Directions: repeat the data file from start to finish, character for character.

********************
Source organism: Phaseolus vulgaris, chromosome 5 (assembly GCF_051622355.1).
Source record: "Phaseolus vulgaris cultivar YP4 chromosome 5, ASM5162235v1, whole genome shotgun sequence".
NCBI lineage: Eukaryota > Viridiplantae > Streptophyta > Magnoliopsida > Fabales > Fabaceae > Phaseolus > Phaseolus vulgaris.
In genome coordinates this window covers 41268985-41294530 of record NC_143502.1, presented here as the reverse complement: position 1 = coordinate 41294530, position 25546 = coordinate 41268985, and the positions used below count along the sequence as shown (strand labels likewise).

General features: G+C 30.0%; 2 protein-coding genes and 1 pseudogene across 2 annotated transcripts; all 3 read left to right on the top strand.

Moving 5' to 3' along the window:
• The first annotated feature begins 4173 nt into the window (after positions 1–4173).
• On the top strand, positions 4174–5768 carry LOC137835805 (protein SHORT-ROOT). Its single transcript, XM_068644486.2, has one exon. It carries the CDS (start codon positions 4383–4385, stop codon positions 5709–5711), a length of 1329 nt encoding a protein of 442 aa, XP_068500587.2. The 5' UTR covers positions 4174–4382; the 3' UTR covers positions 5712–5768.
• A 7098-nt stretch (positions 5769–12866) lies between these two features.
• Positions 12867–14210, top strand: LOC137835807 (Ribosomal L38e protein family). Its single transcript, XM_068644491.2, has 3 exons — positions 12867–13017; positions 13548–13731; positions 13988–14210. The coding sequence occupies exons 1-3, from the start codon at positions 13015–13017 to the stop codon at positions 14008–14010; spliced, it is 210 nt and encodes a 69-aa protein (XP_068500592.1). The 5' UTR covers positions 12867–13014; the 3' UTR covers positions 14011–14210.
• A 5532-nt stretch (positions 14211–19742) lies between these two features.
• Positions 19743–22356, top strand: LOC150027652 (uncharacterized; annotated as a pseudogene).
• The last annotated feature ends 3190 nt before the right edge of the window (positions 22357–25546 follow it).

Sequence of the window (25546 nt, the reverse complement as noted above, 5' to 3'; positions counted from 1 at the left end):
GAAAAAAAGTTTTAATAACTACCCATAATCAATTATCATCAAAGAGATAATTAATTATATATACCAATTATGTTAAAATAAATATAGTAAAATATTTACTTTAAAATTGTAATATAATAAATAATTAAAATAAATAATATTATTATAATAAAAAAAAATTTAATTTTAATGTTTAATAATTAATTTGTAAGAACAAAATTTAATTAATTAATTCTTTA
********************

Source organism: Phaseolus vulgaris, chromosome 5 (assembly GCF_051622355.1).
Source record: "Phaseolus vulgaris cultivar YP4 chromosome 5, ASM5162235v1, whole genome shotgun sequence".
NCBI lineage: Eukaryota > Viridiplantae > Streptophyta > Magnoliopsida > Fabales > Fabaceae > Phaseolus > Phaseolus vulgaris.
In genome coordinates this window covers 41268985-41294530 of record NC_143502.1, presented here as the reverse complement: position 1 = coordinate 41294530, position 25546 = coordinate 41268985, and the positions used below count along the sequence as shown (strand labels likewise).

General features: G+C 30.0%; 2 protein-coding genes and 1 pseudogene across 2 annotated transcripts; all 3 read left to right on the top strand.

Moving 5' to 3' along the window:
• The first annotated feature begins 4173 nt into the window (after positions 1–4173).
• On the top strand, positions 4174–5768 carry LOC137835805 (protein SHORT-ROOT). Its single transcript, XM_068644486.2, has one exon. It carries the CDS (start codon positions 4383–4385, stop codon positions 5709–5711), a length of 1329 nt encoding a protein of 442 aa, XP_068500587.2. The 5' UTR covers positions 4174–4382; the 3' UTR covers positions 5712–5768.
• A 7098-nt stretch (positions 5769–12866) lies between these two features.
• Positions 12867–14210, top strand: LOC137835807 (Ribosomal L38e protein family). Its single transcript, XM_068644491.2, has 3 exons — positions 12867–13017; positions 13548–13731; positions 13988–14210. The coding sequence occupies exons 1-3, from the start codon at positions 13015–13017 to the stop codon at positions 14008–14010; spliced, it is 210 nt and encodes a 69-aa protein (XP_068500592.1). The 5' UTR covers positions 12867–13014; the 3' UTR covers positions 14011–14210.
• A 5532-nt stretch (positions 14211–19742) lies between these two features.
• Positions 19743–22356, top strand: LOC150027652 (uncharacterized; annotated as a pseudogene).
• The last annotated feature ends 3190 nt before the right edge of the window (positions 22357–25546 follow it).

Sequence of the window (25546 nt, the reverse complement as noted above, 5' to 3'; positions counted from 1 at the left end):
GAAAAAAAGTTTTAATAACTACCCATAATCAATTATCATCAAAGAGATAATTAATTATATATACCAATTATGTTAAAATAAATATAGTAAAATATTTACTTTAAAATTGTAATATAATAAATAATTAAAATAAATAATATTATTATAATAAAAAAAAATTTAATTTTAATGTTTAATAATTAATTTGTAAGAACAAAATTTAATTAATTAATTCTTTA